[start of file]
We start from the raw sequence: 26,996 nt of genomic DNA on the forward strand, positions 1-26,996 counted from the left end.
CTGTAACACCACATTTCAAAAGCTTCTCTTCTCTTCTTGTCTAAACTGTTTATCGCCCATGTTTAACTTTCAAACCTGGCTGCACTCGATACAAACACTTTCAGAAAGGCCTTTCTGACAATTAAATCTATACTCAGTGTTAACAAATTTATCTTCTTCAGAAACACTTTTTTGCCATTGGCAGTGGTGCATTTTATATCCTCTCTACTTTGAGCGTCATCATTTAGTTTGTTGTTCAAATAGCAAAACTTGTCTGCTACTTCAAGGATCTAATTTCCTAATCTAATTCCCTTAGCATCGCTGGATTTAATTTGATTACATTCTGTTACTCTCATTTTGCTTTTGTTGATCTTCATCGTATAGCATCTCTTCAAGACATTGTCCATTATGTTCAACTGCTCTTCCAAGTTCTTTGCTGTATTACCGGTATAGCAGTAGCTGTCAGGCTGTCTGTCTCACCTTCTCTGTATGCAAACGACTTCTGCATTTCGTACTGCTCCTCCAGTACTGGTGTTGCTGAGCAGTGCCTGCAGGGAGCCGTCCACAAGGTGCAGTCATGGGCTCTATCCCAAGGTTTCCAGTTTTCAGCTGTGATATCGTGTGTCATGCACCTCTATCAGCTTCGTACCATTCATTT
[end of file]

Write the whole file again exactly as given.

We start from the raw sequence: 26,996 nt of genomic DNA on the forward strand, positions 1-26,996 counted from the left end.
CTGTAACACCACATTTCAAAAGCTTCTCTTCTCTTCTTGTCTAAACTGTTTATCGCCCATGTTTAACTTTCAAACCTGGCTGCACTCGATACAAACACTTTCAGAAAGGCCTTTCTGACAATTAAATCTATACTCAGTGTTAACAAATTTATCTTCTTCAGAAACACTTTTTTGCCATTGGCAGTGGTGCATTTTATATCCTCTCTACTTTGAGCGTCATCATTTAGTTTGTTGTTCAAATAGCAAAACTTGTCTGCTACTTCAAGGATCTAATTTCCTAATCTAATTCCCTTAGCATCGCTGGATTTAATTTGATTACATTCTGTTACTCTCATTTTGCTTTTGTTGATCTTCATCGTATAGCATCTCTTCAAGACATTGTCCATTATGTTCAACTGCTCTTCCAAGTTCTTTGCTGTATTACCGGTATAGCAGTAGCTGTCAGGCTGTCTGTCTCACCTTCTCTGTATGCAAACGACTTCTGCATTTCGTACTGCTCCTCCAGTACTGGTGTTGCTGAGCAGTGCCTGCAGGGAGCCGTCCACAAGGTGCAGTCATGGGCTCTATCCCAAGGTTTCCAGTTTTCAGCTGTGATATCGTGTGTCATGCACCTCTATCAGCTTCGTACCATTCATTT